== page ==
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A Step Forward With the Global Methane Pledge

Smoke streams from the chimneys of the E.ON coal-fired power station in Gelsenkirchen, Germany. The U.N. weather agency says levels of carbon dioxide and methane, the two most important greenhouse gases, reached record highs last year. (File)

The United States and European Union have launched a global pledge to significantly reduce emissions of methane gas by the end of the decade.

A Step Forward With the Global Methane Pledge
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The United States and European Union have launched a global pledge to significantly reduce emissions of methane gas by the end of the decade, said President Joe Biden in mid-September at the Major Economies Forum, a high-level virtual meeting on climate change

“We’re working with the European Union and other partners to launch a Global Methane Pledge to reduce global methane emissions by at least 30 percent below 2020 levels by 2030.

This will not only rapidly reduce the rate of global warming, but it will also produce a very valuable side benefit, like improving public health and agricultural output.”

Methane is a greenhouse gas that accounts for about half of the net 1.0-degree Celsius increase in global average temperature since the pre-industrial era. It is not as abundant in our atmosphere as carbon dioxide but is far more efficient at warming the planet. And as a precursor to toxic ground level ozone gas, it is also a threat to public health and agricultural productivity. It causes respiratory problems such as asthma in children, respiratory infections, and chronic obstructive pulmonary disorders, and even exacerbates cardiovascular disease. It also causes major crop losses every year around the world.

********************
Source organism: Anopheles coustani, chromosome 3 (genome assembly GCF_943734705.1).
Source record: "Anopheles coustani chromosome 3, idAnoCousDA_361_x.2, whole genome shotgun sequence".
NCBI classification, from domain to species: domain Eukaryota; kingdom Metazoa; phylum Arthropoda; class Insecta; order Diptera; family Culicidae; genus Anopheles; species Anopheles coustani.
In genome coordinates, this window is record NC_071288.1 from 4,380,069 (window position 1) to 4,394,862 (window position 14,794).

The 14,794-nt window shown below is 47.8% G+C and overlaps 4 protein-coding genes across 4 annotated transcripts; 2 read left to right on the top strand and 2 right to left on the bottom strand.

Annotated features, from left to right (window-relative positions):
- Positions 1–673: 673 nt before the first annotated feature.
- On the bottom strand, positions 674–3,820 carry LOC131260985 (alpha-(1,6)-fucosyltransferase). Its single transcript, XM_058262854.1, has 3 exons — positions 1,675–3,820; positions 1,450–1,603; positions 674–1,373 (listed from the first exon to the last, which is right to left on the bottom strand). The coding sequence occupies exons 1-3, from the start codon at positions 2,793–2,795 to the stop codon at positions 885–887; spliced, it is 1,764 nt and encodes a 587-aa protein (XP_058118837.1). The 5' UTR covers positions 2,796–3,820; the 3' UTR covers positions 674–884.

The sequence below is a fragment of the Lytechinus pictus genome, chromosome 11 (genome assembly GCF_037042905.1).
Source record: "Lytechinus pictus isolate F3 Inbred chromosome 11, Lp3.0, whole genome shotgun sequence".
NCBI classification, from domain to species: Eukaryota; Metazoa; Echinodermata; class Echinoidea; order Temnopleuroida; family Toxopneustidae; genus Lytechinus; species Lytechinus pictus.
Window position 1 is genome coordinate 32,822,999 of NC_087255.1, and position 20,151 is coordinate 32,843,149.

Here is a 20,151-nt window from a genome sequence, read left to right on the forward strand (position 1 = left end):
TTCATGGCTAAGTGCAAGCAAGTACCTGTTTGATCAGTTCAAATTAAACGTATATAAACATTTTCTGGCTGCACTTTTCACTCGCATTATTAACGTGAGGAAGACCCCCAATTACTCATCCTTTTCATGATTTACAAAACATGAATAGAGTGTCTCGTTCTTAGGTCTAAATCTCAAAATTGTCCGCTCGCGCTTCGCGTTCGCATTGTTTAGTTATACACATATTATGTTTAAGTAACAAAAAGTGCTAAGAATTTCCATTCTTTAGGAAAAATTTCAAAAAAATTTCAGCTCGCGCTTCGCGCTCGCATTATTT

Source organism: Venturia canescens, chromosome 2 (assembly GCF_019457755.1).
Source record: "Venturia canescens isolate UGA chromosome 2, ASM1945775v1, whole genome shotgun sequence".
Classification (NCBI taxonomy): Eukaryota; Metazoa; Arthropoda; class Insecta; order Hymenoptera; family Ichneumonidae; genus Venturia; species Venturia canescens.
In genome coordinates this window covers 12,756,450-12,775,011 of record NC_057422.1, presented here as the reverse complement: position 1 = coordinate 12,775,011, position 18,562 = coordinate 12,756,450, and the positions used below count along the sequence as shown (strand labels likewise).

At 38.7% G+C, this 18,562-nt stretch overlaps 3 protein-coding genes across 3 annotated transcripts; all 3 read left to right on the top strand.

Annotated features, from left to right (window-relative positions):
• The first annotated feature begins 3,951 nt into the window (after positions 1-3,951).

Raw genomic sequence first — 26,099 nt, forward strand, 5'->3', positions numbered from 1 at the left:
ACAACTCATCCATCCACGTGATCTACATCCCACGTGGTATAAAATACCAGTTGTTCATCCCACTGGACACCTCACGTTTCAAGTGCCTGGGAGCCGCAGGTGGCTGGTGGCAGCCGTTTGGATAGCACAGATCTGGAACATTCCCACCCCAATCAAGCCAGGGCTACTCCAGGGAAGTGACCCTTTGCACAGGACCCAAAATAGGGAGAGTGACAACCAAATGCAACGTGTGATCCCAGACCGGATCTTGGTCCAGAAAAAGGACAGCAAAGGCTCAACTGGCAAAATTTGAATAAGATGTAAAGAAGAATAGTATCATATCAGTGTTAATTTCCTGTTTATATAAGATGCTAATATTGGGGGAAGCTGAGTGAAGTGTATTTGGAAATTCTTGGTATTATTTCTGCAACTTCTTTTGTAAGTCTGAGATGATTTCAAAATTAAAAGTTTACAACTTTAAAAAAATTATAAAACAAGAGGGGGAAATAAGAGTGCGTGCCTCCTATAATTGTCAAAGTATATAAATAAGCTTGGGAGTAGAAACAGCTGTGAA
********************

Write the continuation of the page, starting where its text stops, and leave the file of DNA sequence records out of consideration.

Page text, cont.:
But as the main constituent of natural gas used for heating and cooking, methane is also valuable. Profits from methane gas captured from landfills and rotting agricultural waste, pipeline leaks or industrial emissions can pay for the effort and investment into technology needed to snare it. Stopping the gas from escaping into the atmosphere pays for itself.

Countries accounting for nearly half of the global economy, including six of the top 10 methane emitters, have already indicated support for the Global Methane Pledge.

But that’s not enough. Countries may have widely varying methane emissions profiles and reduction potential, but all can contribute to achieving the collective global goal through additional domestic methane reduction and international cooperative actions.

“We’re mobilizing support to help developing countries join and pledge to do something significant, pledge and seize this virtual opportunity,” said President Biden.

“We’ve already taken big steps domestically to tackle these emissions and create good paying jobs introduced by plugging leaks and capping abandoned wells and gas wells.”

“We believe the collective goal is both ambitious but realistic. And we urge you to join us in announcing this pledge.”